Kennedy Jr., for his part, was loyal to troubled family members - to a point. He was always close to his Uncle Ted, and when a cousin, William Kennedy Smith, was charged with rape in 1991, Kennedy took time off work and flew to West Palm Beach, where the trial was taking place, to offer support. He did so, he said at the time, because "William is my cousin and we grew up together. I thought I could at least come down and be with him during some difficult times." But more recently, he was not as patient with transgressions by other family members. In 1997, cousin Michael Kennedy was revealed to be sleeping with his underage babysitter, while another cousin, Joe, wangled an annulment of his 12-year marriage. In a personal essay on the perils of temptation in George, Kennedy described his cousins as "poster boys for bad behavior" who "chased an idealized alternative to their life." In the same edition of the magazine, there was a photograph of Kennedy, apparently nude, posing as Adam. Both those gestures led pundits to speculate that he was preparing for a political career - although little transpired to suggest he would.

In fact, had he so chosen, Kennedy did not ever have to work for a living. His personal wealth was estimated at various times as totalling anywhere from $15 million to as much as $74 million - the result of inheritances of both Kennedy and Onassis wealth. But the man whom biographer Wendy Leigh once described as the one member of his family who was scandal-free shared another, more commendable trait of the Kennedys: a commitment to public service. And he discouraged talk of a Kennedy aura. "It's hard for me to talk about a legacy or a mystique - it's my father," he said in 1993. "The fact that there have been difficulties or hardship, or obstacles, makes us closer." He clung to those roots: his cottage at the Hyannisport compound had belonged to President Kennedy, and he kept it much as it was at the time of his father's death. He went there, friends said, at almost every opportunity.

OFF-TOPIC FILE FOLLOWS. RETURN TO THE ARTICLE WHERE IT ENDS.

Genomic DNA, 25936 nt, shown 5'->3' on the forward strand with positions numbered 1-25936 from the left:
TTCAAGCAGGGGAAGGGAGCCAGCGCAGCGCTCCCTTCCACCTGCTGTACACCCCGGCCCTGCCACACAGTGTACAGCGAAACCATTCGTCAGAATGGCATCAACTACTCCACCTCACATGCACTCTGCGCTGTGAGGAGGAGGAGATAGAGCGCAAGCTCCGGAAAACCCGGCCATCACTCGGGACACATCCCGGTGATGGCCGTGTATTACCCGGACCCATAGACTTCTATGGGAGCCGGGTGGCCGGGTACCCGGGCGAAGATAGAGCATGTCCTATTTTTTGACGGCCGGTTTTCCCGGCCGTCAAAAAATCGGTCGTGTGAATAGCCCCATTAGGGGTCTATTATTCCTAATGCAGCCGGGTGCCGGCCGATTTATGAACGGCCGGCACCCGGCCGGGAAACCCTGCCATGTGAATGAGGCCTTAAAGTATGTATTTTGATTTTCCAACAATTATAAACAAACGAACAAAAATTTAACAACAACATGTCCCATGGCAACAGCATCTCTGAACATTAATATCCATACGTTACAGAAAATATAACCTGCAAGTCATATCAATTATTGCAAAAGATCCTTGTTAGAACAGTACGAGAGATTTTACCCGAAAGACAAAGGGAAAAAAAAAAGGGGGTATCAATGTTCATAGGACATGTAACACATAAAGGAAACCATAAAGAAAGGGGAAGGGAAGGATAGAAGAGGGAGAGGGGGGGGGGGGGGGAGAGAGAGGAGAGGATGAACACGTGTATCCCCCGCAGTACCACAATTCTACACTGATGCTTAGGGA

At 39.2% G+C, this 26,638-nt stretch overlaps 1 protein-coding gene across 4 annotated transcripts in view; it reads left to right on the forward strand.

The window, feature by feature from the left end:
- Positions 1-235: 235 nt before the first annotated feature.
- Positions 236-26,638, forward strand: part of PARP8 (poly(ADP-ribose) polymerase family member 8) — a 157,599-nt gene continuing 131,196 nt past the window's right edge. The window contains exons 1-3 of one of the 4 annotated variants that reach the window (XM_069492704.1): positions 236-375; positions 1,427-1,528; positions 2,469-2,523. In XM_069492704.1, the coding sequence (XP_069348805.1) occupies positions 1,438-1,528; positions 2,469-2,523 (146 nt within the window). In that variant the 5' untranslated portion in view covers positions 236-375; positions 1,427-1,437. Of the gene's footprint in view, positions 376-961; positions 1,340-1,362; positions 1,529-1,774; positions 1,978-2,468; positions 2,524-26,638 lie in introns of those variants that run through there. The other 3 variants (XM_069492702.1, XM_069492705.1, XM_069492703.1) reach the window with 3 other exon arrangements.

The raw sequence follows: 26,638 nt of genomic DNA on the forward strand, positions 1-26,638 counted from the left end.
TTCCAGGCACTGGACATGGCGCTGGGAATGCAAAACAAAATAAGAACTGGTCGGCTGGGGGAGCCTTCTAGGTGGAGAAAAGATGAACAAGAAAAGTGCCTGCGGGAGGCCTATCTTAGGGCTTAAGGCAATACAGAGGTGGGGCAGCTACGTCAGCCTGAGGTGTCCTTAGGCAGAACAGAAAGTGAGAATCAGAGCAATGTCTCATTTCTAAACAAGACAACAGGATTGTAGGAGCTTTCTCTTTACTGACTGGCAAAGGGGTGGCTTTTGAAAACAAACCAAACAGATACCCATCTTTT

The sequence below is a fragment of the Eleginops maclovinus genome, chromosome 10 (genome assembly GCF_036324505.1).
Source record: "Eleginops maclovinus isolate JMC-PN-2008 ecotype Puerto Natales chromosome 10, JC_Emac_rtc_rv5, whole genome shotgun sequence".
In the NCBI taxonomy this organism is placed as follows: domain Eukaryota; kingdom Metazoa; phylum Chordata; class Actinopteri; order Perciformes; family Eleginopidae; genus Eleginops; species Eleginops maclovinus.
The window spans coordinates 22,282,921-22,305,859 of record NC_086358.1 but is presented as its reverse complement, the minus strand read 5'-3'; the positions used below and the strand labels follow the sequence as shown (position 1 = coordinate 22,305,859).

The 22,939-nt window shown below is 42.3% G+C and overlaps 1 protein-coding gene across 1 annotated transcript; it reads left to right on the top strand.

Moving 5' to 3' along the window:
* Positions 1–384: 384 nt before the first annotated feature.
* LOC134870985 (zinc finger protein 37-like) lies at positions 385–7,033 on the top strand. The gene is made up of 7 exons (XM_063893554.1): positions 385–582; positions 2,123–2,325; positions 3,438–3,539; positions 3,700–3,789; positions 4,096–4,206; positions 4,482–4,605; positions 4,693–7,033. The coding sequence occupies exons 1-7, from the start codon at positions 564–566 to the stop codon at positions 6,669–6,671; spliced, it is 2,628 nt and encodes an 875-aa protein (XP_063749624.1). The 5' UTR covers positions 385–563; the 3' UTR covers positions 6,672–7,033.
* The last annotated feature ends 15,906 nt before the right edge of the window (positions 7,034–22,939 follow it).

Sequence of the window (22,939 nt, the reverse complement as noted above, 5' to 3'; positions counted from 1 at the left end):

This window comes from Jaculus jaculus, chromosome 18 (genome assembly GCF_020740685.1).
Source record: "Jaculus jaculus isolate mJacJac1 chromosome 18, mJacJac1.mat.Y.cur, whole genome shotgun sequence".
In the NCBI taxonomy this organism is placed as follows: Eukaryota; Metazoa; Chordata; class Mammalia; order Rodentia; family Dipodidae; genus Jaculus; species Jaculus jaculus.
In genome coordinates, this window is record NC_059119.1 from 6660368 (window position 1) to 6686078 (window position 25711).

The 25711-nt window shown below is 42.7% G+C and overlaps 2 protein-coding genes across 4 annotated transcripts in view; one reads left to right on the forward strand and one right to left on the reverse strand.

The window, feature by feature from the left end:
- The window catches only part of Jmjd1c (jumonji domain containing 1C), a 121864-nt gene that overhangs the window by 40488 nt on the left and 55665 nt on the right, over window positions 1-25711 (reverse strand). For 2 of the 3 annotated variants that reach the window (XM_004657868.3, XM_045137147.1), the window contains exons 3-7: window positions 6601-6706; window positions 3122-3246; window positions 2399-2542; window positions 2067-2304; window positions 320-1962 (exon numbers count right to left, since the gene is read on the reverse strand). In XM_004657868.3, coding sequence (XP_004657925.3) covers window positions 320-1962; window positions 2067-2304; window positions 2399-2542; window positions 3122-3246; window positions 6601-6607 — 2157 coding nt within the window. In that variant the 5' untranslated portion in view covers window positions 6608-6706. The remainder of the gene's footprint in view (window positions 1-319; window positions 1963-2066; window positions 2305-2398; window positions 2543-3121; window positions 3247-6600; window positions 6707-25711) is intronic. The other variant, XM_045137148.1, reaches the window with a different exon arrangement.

But there is no denying either the intense pain or emotional power that comes from being a Kennedy. Shortly after John F. Kennedy was assassinated in 1963, his widow, Jacqueline - who died of cancer in 1994 - mused to a friend that "if I had any idea Jack would be killed, we would never have named our son John F. Kennedy Jr." The effect, she forecast correctly, would be to cast a spotlight on him he could never duck. In the end, John F. Kennedy Jr. disappeared en route to the place his father loved the most - and where the family felt sheltered from a world that, despite all their advantages, has too often been harsh and unforgiving. Now, again, the Kennedys seek solace from each other - from a family curse it seems they will never escape.

A Stylish Mate With a Will of Steel

It was probably inevitable that as a person who married into the Kennedy clan, Carolyn Bessette would always rank several rungs below her husband in attracting public attention. But among friends there was never any doubt the strong-willed Bessette Kennedy could give as good as she could take. After their marriage, a friend of both, Richard Wiese, observed: "I don't think she has any problem hanging with him. If anything, he has more trouble hanging with her."

A striking blond and former model with a fondness for cutting-edge fashion, she captivated Kennedy from the moment they met in 1992 while jogging in Central Park. Born in White Plains, N.Y., the 33-year-old Bessette Kennedy came from a broken home: her estranged father, a doctor, was not at her 1996 wedding. But she, her mother and two older twin sisters - including Lauren, 35, a vice-president at the Morgan Stanley investment firm - were close. She earned a bachelor of science degree from Boston University in 1988 and moved to New York City, where she worked for fashion designer Calvin Klein. She left that job shortly before marrying Kennedy.

Recently, observers compared Bessette Kennedy favourably to John's mother, Jacqueline Kennedy Onassis. "She is very good at making people feel they are special," said one friend. "It was the same with Jackie." In last weekend's tragedy, she again earned second billing - to everyone but those who knew her.

Maclean's July 26, 1999